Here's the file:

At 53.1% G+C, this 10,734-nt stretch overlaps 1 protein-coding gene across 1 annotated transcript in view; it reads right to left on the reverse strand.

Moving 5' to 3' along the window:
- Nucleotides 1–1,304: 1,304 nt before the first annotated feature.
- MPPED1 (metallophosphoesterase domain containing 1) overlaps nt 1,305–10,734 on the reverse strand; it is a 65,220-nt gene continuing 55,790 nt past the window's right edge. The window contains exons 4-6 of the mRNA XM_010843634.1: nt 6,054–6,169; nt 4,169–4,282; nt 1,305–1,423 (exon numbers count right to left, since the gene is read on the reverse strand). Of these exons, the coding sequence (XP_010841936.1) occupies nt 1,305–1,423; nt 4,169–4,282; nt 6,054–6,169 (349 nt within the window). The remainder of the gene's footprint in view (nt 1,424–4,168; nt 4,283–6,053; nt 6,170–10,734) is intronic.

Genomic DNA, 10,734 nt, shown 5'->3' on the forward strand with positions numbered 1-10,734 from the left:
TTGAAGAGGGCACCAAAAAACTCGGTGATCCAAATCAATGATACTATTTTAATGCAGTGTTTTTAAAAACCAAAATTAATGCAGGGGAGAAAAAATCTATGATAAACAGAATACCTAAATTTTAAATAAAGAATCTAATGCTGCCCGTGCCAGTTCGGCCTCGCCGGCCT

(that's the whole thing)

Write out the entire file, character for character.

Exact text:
At 53.1% G+C, this 10,734-nt stretch overlaps 1 protein-coding gene across 1 annotated transcript in view; it reads right to left on the reverse strand.

Moving 5' to 3' along the window:
- Nucleotides 1–1,304: 1,304 nt before the first annotated feature.
- MPPED1 (metallophosphoesterase domain containing 1) overlaps nt 1,305–10,734 on the reverse strand; it is a 65,220-nt gene continuing 55,790 nt past the window's right edge. The window contains exons 4-6 of the mRNA XM_010843634.1: nt 6,054–6,169; nt 4,169–4,282; nt 1,305–1,423 (exon numbers count right to left, since the gene is read on the reverse strand). Of these exons, the coding sequence (XP_010841936.1) occupies nt 1,305–1,423; nt 4,169–4,282; nt 6,054–6,169 (349 nt within the window). The remainder of the gene's footprint in view (nt 1,424–4,168; nt 4,283–6,053; nt 6,170–10,734) is intronic.

Genomic DNA, 10,734 nt, shown 5'->3' on the forward strand with positions numbered 1-10,734 from the left:
TTGAAGAGGGCACCAAAAAACTCGGTGATCCAAATCAATGATACTATTTTAATGCAGTGTTTTTAAAAACCAAAATTAATGCAGGGGAGAAAAAATCTATGATAAACAGAATACCTAAATTTTAAATAAAGAATCTAATGCTGCCCGTGCCAGTTCGGCCTCGCCGGCCT